By David F. Rooney
As far as Mark McKee, the Community Housing Society’s new chairman, is concerned “there’s no such thing as a bad idea” and that is especially true when it comes to affordable housing in Revelstoke.
“We’re looking for any ideas that people may have so we can make affordable housing a reality,” he said after a ceremonial groundbreaking for the society’s very first project — a rental duplex that will be built this summer by students in Okanagan College’s Residential Construction Program and finished by Frisby Ridge Construction with some assistance from Jack McKinnon.
The duplex is being built with $250,000 in funding from BC Hydro and additional funding from the City of Revelstoke and Columbia Basin Trust. While most people in the community will doubtless applaud the initiation of construction, many want to know when they can expect to see more construction at Bridge Creek Properties.
“We can’t rely on senior levels of government for the cash we need to proceed,” McKee said. “That’s why we’re looking for ideas.”
He’s serious enough to suggest that anyone with an idea they think is viable should contact him or, at 250-837-5345, Community Economic Development Director Alan Mason or society staffer Debra Wozniak.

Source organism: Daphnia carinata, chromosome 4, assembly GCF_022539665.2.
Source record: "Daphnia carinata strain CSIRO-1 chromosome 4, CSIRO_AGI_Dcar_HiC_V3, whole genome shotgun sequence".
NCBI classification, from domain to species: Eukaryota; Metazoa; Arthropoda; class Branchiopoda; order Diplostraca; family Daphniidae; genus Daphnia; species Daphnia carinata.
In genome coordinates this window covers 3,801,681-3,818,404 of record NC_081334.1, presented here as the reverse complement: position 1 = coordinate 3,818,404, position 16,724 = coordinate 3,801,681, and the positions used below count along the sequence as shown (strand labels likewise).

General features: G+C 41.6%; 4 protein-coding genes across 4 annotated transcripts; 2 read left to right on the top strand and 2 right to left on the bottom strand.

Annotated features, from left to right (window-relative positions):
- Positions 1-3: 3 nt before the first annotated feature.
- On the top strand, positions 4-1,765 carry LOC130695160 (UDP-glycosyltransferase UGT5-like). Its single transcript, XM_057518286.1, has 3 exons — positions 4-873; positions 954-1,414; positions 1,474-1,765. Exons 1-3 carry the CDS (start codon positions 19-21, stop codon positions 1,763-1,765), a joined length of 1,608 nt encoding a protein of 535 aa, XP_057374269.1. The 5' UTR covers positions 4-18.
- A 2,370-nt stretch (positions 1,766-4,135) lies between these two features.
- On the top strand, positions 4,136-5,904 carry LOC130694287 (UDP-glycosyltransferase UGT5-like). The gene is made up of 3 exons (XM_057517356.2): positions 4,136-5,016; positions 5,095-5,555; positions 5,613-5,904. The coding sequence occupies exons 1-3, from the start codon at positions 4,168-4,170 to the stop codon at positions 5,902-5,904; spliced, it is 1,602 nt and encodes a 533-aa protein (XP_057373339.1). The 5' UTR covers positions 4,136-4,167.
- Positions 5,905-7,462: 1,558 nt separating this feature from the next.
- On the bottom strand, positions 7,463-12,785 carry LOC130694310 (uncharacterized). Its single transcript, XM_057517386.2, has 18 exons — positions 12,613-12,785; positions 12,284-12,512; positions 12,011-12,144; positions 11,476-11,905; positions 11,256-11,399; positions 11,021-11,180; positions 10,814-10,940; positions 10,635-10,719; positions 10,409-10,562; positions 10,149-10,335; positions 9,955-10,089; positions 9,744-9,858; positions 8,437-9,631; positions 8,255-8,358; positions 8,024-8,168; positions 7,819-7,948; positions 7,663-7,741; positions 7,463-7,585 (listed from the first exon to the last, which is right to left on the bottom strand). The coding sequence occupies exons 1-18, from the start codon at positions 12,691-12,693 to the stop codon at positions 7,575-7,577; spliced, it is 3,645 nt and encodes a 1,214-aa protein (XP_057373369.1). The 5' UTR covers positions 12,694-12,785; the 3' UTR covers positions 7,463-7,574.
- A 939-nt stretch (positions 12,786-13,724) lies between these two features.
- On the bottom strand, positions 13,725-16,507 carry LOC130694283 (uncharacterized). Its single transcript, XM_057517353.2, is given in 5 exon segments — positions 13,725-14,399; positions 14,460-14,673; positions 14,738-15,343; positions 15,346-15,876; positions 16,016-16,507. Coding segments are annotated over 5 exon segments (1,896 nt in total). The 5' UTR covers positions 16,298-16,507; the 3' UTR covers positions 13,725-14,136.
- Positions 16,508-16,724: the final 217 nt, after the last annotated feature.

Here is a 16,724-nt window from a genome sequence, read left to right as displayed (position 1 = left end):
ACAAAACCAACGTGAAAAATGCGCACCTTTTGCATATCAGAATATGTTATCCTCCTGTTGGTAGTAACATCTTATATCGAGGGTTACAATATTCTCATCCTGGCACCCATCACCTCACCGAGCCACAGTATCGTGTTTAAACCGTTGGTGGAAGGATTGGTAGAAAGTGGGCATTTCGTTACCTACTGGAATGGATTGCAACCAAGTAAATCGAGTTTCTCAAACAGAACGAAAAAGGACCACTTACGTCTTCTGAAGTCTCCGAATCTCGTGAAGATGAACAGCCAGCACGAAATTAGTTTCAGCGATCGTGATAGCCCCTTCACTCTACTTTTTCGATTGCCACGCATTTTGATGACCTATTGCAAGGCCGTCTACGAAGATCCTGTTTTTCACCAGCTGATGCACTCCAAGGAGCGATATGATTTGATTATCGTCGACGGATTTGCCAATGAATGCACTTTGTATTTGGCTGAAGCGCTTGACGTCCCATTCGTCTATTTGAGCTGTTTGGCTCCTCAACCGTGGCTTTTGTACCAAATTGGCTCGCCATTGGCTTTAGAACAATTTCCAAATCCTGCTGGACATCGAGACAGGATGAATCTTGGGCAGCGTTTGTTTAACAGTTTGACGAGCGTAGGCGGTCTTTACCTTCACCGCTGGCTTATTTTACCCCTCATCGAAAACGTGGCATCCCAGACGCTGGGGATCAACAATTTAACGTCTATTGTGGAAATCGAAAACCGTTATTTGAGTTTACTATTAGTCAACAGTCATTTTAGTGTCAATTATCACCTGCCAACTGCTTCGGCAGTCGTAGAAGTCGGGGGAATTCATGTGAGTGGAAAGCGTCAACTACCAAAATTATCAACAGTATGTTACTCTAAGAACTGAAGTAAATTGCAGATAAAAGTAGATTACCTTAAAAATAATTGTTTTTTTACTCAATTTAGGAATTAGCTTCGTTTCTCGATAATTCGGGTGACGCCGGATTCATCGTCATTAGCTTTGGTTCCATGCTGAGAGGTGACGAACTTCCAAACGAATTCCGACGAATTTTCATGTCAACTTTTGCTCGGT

Mayor Dave Raven, who broke ground with McKee on Monday morning and later attended the society’s 2010 Annual General Meeting, said “the community should be excited and happy that we have a project on the ground.”
That may well be but, unless someone wins the lottery or leaves a whack of cash to the society, money could be a problem when it comes to future development. The society has $313,000 — all of it committed to its current operations and this particular project — and there is no new money forthcoming from the City.
Given that situation, the society will likely need some out-of-the-box thinking on that score, too. Anyone have a brainwave?
On a final note, it appears that the society’s recent PR problems may be a thing of the past. McKee told the news media at the AGM that they are welcome to speak with any member of the society on housing issues. The society had previously been so tight-lipped in the recent past as to be almost secretive, which prompts Vice-Chairman Phil Welock to jokingly refer to it as “a secret society.”